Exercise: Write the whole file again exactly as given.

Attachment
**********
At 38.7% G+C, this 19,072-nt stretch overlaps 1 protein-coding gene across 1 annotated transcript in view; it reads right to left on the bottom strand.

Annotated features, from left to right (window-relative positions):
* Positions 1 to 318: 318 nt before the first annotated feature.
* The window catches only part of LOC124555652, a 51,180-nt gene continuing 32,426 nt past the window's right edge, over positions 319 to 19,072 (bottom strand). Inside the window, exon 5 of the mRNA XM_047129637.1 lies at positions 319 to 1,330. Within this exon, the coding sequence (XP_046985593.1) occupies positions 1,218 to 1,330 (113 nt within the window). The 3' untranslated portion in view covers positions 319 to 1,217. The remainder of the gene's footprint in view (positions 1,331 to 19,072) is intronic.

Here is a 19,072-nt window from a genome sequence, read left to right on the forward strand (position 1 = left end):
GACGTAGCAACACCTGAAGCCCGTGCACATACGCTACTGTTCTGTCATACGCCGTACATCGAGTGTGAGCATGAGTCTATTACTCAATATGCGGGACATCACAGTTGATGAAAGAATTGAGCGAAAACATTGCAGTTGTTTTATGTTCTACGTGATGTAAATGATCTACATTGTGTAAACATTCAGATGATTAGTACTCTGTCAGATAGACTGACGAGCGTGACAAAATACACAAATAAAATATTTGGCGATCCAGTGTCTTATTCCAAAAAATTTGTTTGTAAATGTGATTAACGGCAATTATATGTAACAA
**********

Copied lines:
At 38.7% G+C, this 19,072-nt stretch overlaps 1 protein-coding gene across 1 annotated transcript in view; it reads right to left on the bottom strand.

Annotated features, from left to right (window-relative positions):
* Positions 1 to 318: 318 nt before the first annotated feature.
* The window catches only part of LOC124555652, a 51,180-nt gene continuing 32,426 nt past the window's right edge, over positions 319 to 19,072 (bottom strand). Inside the window, exon 5 of the mRNA XM_047129637.1 lies at positions 319 to 1,330. Within this exon, the coding sequence (XP_046985593.1) occupies positions 1,218 to 1,330 (113 nt within the window). The 3' untranslated portion in view covers positions 319 to 1,217. The remainder of the gene's footprint in view (positions 1,331 to 19,072) is intronic.

Here is a 19,072-nt window from a genome sequence, read left to right on the forward strand (position 1 = left end):
GACGTAGCAACACCTGAAGCCCGTGCACATACGCTACTGTTCTGTCATACGCCGTACATCGAGTGTGAGCATGAGTCTATTACTCAATATGCGGGACATCACAGTTGATGAAAGAATTGAGCGAAAACATTGCAGTTGTTTTATGTTCTACGTGATGTAAATGATCTACATTGTGTAAACATTCAGATGATTAGTACTCTGTCAGATAGACTGACGAGCGTGACAAAATACACAAATAAAATATTTGGCGATCCAGTGTCTTATTCCAAAAAATTTGTTTGTAAATGTGATTAACGGCAATTATATGTAACAA